Middle Tennessee Operations (February-April 1863)
After his victory at Stones River, Major General William Rosecrans occupied Murfreesboro, Tennessee for almost six months while Confederate General Braxton Bragg rested in Tullahoma, Tennessee establishing a long defensive line that was intended to block Union advances against the strategic city of Chattanooga in his rear. In April, Union cavalry under Colonel Abel Streight moved against the railroad that supplied Bragg’s army in Middle Tennessee, hoping it would cause them to withdraw to Georgia.
Dover (February 3, 1863) – Taking place in Stewart County, Tennessee, this conflict was also called the Battle of Fort Donelson. Under orders, in late January 1863, Confederate Major General Joseph Wheeler, commanding two brigades of cavalry, had taken position on the Cumberland River at Palmyra to disrupt Union shipping.
The Federals, however, apprised of Wheeler’s intent, refrained from sending any boats up or downriver. Unable to disrupt Union shipping and realizing that he and his men could not remain in the area indefinitely, Wheeler decided to attack the garrison at Dover, Tennessee, which informers reported was small and could easily be overwhelmed. The Rebels set out for Dover and between 1:00 and 2:00 pm, on February 3rd and began an attack.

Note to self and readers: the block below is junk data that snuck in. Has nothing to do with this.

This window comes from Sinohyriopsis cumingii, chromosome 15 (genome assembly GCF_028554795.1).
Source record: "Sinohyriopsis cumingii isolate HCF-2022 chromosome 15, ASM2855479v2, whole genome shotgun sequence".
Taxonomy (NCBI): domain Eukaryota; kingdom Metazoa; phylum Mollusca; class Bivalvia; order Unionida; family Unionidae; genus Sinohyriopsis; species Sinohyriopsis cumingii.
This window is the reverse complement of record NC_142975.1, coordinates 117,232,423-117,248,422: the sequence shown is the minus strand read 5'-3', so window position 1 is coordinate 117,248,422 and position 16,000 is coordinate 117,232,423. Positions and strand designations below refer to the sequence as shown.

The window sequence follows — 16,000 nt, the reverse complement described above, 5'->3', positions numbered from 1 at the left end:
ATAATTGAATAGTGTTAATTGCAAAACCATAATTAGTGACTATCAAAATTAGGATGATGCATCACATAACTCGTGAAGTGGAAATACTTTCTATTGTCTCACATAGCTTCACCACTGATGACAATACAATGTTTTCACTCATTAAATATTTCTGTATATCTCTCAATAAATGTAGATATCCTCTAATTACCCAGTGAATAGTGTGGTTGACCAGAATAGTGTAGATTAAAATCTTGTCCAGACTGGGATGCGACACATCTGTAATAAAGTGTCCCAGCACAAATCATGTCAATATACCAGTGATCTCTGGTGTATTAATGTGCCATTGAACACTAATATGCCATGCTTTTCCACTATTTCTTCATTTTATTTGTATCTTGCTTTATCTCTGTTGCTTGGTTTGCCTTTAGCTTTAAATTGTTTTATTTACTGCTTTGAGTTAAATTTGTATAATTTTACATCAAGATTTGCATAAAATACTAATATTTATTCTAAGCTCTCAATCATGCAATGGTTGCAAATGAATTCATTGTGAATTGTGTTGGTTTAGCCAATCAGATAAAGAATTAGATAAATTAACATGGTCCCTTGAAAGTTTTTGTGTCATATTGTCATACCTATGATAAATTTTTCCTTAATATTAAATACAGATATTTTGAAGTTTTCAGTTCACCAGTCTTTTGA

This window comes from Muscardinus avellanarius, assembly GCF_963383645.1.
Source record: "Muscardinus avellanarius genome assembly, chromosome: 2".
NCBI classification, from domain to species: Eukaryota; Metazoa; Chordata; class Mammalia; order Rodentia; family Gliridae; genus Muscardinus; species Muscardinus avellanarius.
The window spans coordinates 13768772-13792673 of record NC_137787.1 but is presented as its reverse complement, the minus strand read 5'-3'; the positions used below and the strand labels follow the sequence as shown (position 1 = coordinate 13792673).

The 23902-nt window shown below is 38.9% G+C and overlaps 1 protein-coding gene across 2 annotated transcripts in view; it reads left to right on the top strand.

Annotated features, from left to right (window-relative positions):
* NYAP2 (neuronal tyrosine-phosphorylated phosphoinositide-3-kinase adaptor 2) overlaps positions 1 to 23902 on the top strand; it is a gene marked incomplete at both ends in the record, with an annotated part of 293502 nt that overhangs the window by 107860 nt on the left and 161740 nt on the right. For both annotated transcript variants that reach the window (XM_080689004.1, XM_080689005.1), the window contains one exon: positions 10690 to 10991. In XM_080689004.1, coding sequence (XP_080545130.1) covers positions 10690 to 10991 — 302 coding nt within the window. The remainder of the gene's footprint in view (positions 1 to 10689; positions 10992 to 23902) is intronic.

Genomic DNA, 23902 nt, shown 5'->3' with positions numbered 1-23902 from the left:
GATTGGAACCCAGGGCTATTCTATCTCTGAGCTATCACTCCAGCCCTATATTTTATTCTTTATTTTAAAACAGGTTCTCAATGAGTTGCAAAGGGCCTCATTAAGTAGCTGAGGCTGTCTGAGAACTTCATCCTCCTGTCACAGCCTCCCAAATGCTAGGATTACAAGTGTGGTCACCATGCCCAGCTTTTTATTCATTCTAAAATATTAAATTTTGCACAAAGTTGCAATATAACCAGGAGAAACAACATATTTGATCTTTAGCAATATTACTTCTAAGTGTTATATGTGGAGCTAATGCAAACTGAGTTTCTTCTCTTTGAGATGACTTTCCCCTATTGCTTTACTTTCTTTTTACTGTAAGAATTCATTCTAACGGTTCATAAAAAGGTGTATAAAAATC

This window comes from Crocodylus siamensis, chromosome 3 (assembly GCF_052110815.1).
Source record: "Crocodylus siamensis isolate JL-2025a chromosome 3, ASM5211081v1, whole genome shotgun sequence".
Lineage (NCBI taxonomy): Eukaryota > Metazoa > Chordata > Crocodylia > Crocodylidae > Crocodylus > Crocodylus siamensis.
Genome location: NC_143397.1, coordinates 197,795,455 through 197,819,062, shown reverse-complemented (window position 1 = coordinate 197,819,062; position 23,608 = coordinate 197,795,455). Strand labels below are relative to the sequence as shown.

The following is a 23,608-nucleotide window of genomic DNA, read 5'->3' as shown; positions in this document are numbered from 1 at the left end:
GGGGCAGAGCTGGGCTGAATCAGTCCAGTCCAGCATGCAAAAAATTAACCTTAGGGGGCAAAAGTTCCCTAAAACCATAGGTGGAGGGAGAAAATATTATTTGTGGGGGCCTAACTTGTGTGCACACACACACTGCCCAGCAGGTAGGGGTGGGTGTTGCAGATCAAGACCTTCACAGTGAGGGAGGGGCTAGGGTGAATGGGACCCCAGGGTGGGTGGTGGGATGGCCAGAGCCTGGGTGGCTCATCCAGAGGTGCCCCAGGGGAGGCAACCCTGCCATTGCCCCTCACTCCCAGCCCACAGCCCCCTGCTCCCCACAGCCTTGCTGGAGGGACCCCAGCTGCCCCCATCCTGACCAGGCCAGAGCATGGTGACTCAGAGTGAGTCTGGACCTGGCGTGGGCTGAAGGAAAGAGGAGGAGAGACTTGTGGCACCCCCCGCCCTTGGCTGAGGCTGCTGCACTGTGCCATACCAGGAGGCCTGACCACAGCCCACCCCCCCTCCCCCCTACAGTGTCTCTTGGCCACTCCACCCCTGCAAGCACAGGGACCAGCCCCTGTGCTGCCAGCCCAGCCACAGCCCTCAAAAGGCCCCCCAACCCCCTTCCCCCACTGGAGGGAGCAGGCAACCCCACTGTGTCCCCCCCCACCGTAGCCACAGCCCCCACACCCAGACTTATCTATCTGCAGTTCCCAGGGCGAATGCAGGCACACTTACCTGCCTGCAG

The 800-man garrison, under the command of Colonel A.C. Harding, was in and about the town of Dover where they had chosen camps that commanded the area and had dug rifle pits and battery emplacements. The Confederates mounted a determined attack using artillery fire with great skill, but were repulsed with heavy losses. By dusk, both sides were mostly without ammunition. The Confederates surveyed the Union defenses, decided that the enemy was too well-placed to allow capture, and Wheeler’s force retired. The Federals sent out a pursuit but to no avail. The Confederates had failed to disrupt shipping on the Cumberland River and capture the garrison at Dover. This Confederate failure left the Union in control in Middle Tennessee and a bitter Brigadier General Nathan B. Forrest denounced Wheeler, a favorite of General Braxton Bragg, saying he would not again serve under him. Estimated casualties of the skirmish were 125 Union and 670 Confederate.